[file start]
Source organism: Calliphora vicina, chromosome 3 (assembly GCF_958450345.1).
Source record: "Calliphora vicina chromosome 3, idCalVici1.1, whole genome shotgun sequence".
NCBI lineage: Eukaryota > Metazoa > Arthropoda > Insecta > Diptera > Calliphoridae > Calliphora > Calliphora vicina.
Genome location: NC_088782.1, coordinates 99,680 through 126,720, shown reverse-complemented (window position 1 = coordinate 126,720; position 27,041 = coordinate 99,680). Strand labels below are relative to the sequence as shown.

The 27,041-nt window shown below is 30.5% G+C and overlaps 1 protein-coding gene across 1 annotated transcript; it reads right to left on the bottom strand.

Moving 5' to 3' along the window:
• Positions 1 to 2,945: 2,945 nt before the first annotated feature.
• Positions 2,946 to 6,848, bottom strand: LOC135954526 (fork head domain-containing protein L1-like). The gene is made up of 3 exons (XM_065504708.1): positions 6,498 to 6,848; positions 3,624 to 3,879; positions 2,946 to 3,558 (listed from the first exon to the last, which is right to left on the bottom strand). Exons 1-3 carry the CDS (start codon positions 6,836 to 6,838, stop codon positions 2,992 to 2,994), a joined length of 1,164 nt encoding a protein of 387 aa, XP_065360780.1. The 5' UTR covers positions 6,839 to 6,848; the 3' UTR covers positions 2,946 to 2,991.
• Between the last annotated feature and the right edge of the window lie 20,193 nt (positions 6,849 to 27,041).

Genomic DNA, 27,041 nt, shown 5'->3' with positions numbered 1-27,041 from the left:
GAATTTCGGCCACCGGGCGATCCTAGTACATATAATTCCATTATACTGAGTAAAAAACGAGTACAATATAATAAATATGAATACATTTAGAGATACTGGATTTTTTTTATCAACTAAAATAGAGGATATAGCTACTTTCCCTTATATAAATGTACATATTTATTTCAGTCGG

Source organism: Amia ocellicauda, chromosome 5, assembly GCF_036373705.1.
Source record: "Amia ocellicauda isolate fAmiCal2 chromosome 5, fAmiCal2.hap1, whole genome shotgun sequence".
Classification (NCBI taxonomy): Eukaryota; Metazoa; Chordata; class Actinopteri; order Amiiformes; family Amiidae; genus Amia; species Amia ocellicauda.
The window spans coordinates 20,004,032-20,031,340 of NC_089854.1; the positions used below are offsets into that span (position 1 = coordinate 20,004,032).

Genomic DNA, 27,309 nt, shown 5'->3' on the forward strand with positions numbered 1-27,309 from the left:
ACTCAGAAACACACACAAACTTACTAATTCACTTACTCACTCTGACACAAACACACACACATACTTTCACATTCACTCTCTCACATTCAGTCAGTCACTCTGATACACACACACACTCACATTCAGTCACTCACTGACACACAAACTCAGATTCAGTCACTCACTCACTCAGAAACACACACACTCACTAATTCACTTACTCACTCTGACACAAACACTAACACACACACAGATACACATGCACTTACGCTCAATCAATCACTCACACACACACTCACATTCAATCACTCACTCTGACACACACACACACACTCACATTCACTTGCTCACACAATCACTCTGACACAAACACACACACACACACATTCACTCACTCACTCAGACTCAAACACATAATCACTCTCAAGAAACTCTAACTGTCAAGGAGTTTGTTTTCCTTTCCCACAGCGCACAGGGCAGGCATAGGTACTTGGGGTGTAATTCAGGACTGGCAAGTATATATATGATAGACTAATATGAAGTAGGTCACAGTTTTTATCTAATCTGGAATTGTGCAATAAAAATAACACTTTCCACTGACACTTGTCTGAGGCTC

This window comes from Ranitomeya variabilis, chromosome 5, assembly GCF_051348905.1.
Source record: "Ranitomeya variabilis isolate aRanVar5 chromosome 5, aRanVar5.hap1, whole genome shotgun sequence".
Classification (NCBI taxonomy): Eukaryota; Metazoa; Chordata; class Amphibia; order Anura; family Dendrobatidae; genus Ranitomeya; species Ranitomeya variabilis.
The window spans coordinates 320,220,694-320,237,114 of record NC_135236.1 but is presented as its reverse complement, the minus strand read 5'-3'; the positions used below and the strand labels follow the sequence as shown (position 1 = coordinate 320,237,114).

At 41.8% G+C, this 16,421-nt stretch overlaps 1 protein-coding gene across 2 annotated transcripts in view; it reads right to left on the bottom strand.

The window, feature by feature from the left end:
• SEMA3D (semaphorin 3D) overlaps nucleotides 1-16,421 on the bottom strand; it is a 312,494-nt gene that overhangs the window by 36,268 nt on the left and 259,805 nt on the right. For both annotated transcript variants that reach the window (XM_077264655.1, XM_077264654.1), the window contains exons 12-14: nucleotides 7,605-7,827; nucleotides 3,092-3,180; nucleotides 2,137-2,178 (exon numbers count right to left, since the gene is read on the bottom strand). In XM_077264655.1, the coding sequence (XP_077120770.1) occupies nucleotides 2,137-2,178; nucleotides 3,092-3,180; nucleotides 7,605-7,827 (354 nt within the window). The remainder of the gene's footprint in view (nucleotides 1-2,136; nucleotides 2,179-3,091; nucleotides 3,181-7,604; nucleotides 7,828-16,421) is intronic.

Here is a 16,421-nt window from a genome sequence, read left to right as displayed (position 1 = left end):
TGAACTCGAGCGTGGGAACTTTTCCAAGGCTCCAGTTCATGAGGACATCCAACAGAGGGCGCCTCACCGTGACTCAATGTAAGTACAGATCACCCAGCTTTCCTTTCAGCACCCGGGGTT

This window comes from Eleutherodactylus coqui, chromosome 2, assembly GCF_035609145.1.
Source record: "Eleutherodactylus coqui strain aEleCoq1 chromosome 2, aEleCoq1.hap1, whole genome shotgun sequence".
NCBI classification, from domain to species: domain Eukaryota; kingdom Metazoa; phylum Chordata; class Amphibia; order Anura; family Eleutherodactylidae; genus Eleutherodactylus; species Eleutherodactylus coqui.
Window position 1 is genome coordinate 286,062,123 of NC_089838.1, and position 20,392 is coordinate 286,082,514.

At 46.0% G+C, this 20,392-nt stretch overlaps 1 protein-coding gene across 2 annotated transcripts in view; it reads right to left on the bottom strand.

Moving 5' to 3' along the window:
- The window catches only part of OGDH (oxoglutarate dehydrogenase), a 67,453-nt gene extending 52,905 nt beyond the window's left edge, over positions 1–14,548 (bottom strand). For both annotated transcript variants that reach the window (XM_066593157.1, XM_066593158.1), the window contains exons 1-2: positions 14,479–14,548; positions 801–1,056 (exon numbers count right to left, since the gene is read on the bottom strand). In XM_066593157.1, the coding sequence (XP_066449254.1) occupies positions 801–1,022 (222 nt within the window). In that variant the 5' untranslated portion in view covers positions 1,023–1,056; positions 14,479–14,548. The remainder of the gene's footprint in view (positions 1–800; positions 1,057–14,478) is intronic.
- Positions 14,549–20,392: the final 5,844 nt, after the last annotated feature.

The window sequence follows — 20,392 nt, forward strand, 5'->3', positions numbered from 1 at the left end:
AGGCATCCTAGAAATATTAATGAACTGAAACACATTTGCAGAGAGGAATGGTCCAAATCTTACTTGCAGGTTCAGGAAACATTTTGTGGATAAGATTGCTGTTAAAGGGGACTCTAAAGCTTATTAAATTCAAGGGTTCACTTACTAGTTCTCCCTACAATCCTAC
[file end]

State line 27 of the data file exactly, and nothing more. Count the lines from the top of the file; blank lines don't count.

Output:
This window comes from Eleutherodactylus coqui, chromosome 2, assembly GCF_035609145.1.